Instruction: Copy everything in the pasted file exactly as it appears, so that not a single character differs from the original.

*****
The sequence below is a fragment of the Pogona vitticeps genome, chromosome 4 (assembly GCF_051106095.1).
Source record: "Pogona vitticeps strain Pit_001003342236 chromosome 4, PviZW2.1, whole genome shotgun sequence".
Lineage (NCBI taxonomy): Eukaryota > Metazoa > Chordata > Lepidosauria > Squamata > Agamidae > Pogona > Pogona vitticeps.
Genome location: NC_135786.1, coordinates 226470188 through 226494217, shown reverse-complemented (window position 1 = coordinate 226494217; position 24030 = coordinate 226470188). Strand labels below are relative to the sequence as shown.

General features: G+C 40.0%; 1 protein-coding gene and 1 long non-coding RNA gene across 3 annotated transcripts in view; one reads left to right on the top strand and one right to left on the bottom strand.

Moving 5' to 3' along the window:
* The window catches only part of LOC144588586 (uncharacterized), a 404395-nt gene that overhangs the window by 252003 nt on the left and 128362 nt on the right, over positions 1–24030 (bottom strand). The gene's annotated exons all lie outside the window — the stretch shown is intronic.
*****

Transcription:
The sequence below is a fragment of the Pogona vitticeps genome, chromosome 4 (assembly GCF_051106095.1).
Source record: "Pogona vitticeps strain Pit_001003342236 chromosome 4, PviZW2.1, whole genome shotgun sequence".
Lineage (NCBI taxonomy): Eukaryota > Metazoa > Chordata > Lepidosauria > Squamata > Agamidae > Pogona > Pogona vitticeps.
Genome location: NC_135786.1, coordinates 226470188 through 226494217, shown reverse-complemented (window position 1 = coordinate 226494217; position 24030 = coordinate 226470188). Strand labels below are relative to the sequence as shown.

General features: G+C 40.0%; 1 protein-coding gene and 1 long non-coding RNA gene across 3 annotated transcripts in view; one reads left to right on the top strand and one right to left on the bottom strand.

Moving 5' to 3' along the window:
* The window catches only part of LOC144588586 (uncharacterized), a 404395-nt gene that overhangs the window by 252003 nt on the left and 128362 nt on the right, over positions 1–24030 (bottom strand). The gene's annotated exons all lie outside the window — the stretch shown is intronic.